Disrupting the leadership trap – from MHD magazine

Disrupting the leadership trap – from MHD magazine

Simon Popley and Kim Winter

Leaders working in demanding roles tend to get little or no time to develop their own leadership ability. Focused on getting the job done and developing their own people, their own leadership growth often goes by the wayside. Australians work some of the longest working hours in the developed world, a study has found. About one in five Australians, or two million people, work more than 50 hours a week, the University of Sydney study shows, and many in the logistics and supply chain sector routinely work more than 60 hours a week.

“The lack of investment – of both time and money – is at odds with a plethora of evidence that indicates the magnitude of potential returns.”

Another trap that limits leadership development is under-investment in the area by corporations. Research by Australia’s leading human performance technology specialist DTS International found that more than one in five companies (21%) have no leadership programs at all, while 36% of organisations are yet to establish a leadership development strategy. Only 58% of organisations spend more than US$1,000 per learner on training for senior leaders, compared to just 39% for high potentials and 32% for mid-level management.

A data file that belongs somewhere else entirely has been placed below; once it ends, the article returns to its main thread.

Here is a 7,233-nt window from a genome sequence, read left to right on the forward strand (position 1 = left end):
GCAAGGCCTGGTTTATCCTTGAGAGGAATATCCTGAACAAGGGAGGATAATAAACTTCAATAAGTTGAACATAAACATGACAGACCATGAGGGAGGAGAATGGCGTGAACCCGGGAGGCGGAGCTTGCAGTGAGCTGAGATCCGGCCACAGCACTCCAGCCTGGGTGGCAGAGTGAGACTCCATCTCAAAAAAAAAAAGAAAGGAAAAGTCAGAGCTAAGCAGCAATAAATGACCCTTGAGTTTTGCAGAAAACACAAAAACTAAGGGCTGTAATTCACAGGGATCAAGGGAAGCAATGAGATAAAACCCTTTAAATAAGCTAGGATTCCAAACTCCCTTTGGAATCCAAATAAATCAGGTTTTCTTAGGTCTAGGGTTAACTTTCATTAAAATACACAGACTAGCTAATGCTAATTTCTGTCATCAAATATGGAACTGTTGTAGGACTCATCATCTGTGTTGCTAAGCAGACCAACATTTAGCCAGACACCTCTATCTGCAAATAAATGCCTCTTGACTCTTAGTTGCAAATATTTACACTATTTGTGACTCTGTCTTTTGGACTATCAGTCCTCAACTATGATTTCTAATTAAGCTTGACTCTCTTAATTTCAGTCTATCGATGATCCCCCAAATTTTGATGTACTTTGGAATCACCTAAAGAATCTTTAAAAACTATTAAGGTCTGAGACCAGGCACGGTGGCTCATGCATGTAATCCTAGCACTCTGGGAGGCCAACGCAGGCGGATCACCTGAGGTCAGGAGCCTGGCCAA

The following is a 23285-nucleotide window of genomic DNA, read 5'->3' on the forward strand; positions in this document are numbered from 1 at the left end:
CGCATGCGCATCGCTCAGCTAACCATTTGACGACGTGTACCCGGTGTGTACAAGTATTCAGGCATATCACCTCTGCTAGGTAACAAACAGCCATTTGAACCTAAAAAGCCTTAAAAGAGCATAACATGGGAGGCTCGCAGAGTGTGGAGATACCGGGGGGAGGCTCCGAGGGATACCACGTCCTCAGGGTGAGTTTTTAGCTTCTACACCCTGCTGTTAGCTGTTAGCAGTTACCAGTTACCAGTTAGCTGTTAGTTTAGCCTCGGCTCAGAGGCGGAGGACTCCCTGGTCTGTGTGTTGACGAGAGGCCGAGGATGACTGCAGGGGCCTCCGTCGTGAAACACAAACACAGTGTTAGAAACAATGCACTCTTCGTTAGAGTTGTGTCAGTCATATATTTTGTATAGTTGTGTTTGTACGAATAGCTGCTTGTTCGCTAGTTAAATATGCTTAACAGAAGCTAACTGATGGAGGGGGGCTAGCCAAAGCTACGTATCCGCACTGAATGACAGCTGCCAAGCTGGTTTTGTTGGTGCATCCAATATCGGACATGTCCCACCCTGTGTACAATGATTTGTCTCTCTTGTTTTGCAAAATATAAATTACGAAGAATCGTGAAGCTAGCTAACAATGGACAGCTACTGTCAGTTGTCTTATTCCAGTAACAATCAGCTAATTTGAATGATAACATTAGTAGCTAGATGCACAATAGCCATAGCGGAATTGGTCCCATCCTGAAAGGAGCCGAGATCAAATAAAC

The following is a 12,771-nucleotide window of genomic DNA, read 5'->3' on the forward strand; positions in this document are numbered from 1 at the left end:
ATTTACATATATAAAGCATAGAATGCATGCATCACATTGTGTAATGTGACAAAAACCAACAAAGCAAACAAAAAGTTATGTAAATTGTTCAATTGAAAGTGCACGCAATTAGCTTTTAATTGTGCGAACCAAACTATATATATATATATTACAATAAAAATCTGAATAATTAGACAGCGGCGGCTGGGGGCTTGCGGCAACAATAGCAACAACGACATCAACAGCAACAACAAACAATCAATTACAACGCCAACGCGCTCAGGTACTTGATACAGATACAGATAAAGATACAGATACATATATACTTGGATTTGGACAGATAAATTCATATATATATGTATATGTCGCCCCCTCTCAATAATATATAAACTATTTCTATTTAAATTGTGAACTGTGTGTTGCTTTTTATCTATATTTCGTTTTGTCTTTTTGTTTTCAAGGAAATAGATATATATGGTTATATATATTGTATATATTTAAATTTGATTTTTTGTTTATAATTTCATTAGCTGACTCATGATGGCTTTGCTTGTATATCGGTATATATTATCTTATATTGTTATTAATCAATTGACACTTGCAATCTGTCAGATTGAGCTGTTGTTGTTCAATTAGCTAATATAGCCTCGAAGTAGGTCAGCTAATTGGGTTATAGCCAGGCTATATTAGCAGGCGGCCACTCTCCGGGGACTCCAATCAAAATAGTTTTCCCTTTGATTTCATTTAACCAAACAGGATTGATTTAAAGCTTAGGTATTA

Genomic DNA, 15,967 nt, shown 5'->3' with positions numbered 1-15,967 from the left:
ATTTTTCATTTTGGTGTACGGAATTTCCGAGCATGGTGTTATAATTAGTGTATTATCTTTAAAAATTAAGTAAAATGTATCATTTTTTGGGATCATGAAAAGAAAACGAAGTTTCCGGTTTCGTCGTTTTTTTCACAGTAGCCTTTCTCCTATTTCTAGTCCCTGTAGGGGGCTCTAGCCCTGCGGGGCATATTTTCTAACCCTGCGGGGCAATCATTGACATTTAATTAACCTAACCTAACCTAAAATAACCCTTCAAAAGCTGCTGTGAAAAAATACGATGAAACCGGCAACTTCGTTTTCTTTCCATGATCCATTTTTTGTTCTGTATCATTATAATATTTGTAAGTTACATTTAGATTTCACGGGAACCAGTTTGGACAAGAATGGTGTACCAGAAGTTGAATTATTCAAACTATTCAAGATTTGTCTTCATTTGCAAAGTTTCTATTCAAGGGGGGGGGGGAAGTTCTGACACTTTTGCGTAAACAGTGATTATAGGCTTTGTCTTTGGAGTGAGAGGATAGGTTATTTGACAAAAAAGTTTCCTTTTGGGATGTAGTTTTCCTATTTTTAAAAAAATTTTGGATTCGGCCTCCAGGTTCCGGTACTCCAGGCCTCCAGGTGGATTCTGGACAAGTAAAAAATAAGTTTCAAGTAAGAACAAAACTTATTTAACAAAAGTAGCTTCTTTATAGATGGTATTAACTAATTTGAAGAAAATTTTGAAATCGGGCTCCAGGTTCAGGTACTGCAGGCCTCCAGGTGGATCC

The lack of investment – of both time and money – is at odds with a plethora of evidence that indicates the magnitude of potential returns. For example, a recent report by the Human Capital Institute states that organisations that allot more than 31% of annual training and development budgets to leadership development are 12% more likely to report increased revenue.

Train to survive

However, under-investment in leadership development isn’t just a missed opportunity, it’s a major threat to a company’s long-term success. The fact of the matter is – when your leadership gets stale, so do results and the teams and leaders working with you. Everything becomes an effort and leadership feels like it’s sucking your will to live, rather than energising you and lifting up your people.

The fallout of neglecting your own leadership development is that you only have the same old skills, experiences and advice to hand down to your leaders and teams. It becomes a bit like leadership beans on toast, each and every night. After a while, the people to whom you serve your leadership learnings get bored and stop hearing the messages you want them to hear.

Your messaging is experienced as bland and your followers begin to feel that you have nothing new to offer or inspire them with. Preaching career development to them also invites hypocrisy that further diminishes your own leadership standing. This is demonstrated by the fact that only 7% of senior leadership in an international survey by Deloitte finds themselves capable of developing ‘millennial’ leaders, signalling an impending leadership vacuum.

“The most fruitful outcome is when your own leadership style becomes an example for others.”

 

Here are a few practical ideas to assist you in developing some new thinking and raise the energy to revive your leadership.

Tips for revitalising your leadership

  1. Set time aside to think about your current leadership – getting time to think about what changes you need and want to make is crucial. You may need to improve your ability to delegate work to be able to create this space to think: remember, thinking is working!